Inward-Facing Cameras Rate Low With Drivers

New ATRI Study Examines Driver Discontent With Technology
driver-facing camera

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With an overall approval rating of only 2.2 on a 10-point scale, it’s clear that truck drivers overall do not hold driver-facing cameras in high regard, primarily due to privacy and other issues, according to a new study by the American Transportation Research Institute.

“Given the relatively recent emergence of driver-facing cameras, the resulting low adoption rates, and the wide variety of camera technologies and policies in use, truck drivers’ limited experience with driver-facing cameras certainly plays a role in this low approval rating,” the ATRI study concluded.

However, the study also found that legal and insurance experts generally have a more positive view of cameras capturing driver events in the cab.

“According to surveys of legal and insurance experts, driver-facing camera footage, when available, exonerates drivers in 52% of insurance claims and 49% of litigation cases, as well as leading to settlements in 86% of cases versus proceeding to trial,” according to the 60-page ATRI study, “Issues and Opportunities with Driver-Facing Cameras,” made public on April 14.

The study said that driver-facing cameras generally use the same video and storage components as road-facing cameras but are turned inward to view the inside of the cab, “with an emphasis on capturing truck driver activities and behaviors that might create safety risks, as well as to corroborate that risky behaviors are not occurring — thus exonerating the driver when safety critical events or crashes occur.”

To illustrate the concerns of some drivers, ATRI quoted one truckload driver surveyed who pointed out the potential double-edged sword of a driver-facing camera: “Example, someone runs a red light and hits your truck. The road-facing camera proves you had a green light, but the driver-facing camera shows you were taking a drink at the moment of the crash. All the driver-facing camera does is provide ammo to lawyers or your own company to find you at fault.”

One less-than-truckload driver expressed privacy concerns: “With a driver-facing camera you get the feeling that you are being watched 100% of the time. I know that is not the case, but it’s the perception. The company has to find a way to assure the driver that they are not looking to punish the driver for every little thing that they may do wrong.”

But even with lingering concerns about the use of driver-facing cameras, drivers currently using road-facing cameras gave them a high overall approval rating of 8.19 on a 10-point scale — favorable support that was 266% higher than driver-facing cameras, according to the study.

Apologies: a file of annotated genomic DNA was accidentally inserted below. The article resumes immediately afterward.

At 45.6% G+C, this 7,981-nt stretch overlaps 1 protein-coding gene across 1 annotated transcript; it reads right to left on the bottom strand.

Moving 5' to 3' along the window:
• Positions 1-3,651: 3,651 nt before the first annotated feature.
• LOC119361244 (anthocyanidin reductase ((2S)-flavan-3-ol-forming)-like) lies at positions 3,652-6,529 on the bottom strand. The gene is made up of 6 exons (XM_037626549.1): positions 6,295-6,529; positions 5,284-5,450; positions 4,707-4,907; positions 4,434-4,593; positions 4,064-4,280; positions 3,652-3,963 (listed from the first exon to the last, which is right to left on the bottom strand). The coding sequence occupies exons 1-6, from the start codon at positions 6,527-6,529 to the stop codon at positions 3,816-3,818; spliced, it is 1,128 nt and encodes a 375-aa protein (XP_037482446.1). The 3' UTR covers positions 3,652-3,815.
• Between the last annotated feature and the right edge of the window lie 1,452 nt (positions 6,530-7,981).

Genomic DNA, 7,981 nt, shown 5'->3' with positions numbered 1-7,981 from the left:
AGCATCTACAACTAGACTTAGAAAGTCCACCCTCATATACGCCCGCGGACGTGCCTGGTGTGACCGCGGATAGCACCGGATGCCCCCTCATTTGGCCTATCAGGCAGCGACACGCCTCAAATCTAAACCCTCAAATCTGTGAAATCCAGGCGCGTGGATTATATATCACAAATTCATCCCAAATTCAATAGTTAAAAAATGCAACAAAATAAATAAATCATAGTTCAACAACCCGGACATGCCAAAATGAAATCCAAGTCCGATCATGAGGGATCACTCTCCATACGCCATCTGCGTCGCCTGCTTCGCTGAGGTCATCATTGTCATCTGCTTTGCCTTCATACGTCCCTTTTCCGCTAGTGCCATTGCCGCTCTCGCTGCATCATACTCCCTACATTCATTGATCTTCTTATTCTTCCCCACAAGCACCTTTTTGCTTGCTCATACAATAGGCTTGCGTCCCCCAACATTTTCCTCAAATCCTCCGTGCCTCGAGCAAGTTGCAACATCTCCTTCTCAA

side mounted camera

Drivers  using road-facing cameras gave them a high overall approval rating of 8.19 on a 10-point scale. (Stoneridge)

Driver suggestions for improving inward-facing camera acceptance ranged from only showing video footage after a crash and turning the camera off when the truck was not moving, to offering pay increases and ending punitive use.

In the survey, some drivers indicated that a carrier can also prioritize positive feedback by emphasizing driver improvement after an improper driving behavior.

“Another way is to provide positive feedback outright when a driver has not had any safety-critical events, such as sudden braking, during a predetermined period of time,” the study said. “Positive feedback can be the basis for a more direct form of safety bonus or reward, or it can be treated as a badge of honor. Like the number of accident-free miles, the number of safety-critical events successfully avoided is a measure of driver excellence.”

The study noted that when executed successfully, driver coaching based on driver-facing camera footage can play two beneficial roles: It improves driver safety and demonstrates carrier commitment to safety during litigation; or disproves the claim that carriers were negligent in their duty to adequately supervise drivers.

“Legal expert respondents pointed out that, in both of these roles, poor coaching can be worse than no coaching at all because coaching creates an additional form of evidence,” ATRI said. “Carriers that repeatedly coach drivers on bad behaviors which still manifest and later contribute to, or exacerbate, an incident may find that juries view this as an indication of a negligent or ineffective safety program.”

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